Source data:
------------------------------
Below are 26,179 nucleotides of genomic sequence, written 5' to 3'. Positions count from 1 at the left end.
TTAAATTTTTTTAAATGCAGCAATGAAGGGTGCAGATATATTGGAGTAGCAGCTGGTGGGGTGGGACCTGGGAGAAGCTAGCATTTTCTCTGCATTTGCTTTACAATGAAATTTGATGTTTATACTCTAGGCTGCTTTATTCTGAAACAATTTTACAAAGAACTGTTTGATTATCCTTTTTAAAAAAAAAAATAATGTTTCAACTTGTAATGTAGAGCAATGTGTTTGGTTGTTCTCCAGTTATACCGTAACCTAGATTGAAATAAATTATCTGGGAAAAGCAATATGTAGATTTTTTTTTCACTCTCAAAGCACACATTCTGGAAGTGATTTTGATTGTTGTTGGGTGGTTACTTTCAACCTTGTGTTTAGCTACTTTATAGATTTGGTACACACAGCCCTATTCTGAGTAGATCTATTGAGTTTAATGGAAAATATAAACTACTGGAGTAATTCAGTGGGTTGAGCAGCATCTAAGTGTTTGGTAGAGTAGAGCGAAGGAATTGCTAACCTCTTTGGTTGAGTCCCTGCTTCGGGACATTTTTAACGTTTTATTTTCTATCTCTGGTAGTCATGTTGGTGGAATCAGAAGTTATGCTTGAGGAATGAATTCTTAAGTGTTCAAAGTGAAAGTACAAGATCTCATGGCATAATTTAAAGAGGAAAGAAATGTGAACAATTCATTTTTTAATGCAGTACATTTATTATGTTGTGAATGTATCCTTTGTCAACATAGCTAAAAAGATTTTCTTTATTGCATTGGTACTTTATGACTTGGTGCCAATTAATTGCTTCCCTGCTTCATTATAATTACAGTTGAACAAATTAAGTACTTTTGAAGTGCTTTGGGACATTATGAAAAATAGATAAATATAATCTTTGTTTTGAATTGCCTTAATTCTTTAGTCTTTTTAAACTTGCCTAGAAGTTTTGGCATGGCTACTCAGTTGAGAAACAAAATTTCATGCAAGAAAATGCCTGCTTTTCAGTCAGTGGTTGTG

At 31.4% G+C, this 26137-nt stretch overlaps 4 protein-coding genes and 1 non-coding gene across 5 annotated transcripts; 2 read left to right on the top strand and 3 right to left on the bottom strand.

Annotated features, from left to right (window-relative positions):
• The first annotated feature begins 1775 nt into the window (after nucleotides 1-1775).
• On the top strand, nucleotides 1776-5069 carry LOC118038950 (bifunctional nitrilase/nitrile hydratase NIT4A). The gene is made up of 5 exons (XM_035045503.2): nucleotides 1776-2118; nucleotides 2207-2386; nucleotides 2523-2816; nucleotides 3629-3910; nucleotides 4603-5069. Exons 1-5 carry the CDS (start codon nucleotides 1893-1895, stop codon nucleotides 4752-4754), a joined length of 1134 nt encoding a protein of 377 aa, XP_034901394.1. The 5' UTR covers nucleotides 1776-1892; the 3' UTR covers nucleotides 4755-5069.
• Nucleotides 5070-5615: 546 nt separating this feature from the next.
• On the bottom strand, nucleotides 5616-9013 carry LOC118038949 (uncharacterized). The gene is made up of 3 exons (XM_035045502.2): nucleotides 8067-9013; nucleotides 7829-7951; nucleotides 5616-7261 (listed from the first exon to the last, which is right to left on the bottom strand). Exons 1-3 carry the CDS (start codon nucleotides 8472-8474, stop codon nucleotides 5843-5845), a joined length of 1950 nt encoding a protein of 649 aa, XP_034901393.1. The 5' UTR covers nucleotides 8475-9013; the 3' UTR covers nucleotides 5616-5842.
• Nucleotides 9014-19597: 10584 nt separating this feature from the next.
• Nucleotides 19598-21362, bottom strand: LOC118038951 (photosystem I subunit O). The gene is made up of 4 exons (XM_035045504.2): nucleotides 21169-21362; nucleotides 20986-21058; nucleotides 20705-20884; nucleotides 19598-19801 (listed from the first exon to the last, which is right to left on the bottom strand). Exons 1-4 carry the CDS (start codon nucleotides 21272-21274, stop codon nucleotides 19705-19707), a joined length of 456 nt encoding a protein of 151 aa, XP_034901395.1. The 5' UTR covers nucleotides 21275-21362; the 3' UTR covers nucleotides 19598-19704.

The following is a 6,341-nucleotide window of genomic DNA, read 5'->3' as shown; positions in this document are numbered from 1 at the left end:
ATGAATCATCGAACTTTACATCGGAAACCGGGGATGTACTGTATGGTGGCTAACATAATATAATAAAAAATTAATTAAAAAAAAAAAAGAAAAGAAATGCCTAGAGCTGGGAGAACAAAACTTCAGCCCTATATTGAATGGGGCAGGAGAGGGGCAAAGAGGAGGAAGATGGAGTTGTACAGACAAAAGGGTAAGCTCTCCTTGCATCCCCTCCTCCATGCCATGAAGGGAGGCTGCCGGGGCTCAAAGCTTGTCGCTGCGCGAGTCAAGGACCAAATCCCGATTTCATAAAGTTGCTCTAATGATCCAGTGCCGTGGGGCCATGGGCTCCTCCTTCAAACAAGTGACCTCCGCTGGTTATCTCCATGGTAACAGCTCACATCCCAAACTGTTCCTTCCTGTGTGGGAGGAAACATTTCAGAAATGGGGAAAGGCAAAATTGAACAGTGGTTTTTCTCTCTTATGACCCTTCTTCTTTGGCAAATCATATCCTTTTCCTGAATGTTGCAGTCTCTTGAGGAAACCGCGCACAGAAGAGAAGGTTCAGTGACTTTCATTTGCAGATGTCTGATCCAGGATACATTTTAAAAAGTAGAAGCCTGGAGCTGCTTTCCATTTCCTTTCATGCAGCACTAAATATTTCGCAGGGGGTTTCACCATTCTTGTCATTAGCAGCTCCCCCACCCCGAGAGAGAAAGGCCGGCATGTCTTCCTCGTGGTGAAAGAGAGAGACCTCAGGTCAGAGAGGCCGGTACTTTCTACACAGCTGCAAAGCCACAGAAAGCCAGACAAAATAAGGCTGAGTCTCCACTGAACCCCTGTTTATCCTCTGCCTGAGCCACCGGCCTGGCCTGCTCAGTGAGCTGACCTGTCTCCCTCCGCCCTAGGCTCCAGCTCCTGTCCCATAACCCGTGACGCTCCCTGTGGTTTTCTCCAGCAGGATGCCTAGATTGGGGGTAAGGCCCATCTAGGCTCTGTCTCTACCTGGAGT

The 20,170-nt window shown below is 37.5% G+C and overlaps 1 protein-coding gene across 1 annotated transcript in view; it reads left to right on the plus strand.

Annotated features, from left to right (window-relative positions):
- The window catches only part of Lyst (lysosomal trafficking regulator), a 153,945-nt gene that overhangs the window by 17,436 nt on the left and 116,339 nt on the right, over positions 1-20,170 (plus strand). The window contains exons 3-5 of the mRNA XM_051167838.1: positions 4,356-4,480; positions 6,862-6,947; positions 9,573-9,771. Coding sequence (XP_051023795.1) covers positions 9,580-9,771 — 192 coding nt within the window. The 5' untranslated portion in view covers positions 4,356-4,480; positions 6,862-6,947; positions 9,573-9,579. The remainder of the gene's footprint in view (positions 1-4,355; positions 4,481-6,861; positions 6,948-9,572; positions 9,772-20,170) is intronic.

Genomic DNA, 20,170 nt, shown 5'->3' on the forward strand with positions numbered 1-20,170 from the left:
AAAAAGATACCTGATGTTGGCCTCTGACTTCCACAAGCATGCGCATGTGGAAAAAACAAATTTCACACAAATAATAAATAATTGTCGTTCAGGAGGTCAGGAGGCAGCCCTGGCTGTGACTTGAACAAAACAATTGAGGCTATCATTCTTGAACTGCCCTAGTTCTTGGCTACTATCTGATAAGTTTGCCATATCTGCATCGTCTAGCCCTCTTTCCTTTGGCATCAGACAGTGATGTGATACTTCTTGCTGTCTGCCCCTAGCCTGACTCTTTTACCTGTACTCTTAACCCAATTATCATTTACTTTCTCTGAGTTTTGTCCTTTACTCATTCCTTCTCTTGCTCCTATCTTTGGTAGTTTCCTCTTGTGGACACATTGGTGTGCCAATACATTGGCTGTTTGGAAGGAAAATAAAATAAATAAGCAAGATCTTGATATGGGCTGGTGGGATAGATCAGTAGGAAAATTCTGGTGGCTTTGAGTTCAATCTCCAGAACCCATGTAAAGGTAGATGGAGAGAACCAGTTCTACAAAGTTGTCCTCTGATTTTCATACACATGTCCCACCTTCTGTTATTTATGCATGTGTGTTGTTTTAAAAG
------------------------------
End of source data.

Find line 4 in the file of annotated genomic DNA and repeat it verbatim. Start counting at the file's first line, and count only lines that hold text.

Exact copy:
Annotated features, from left to right (window-relative positions):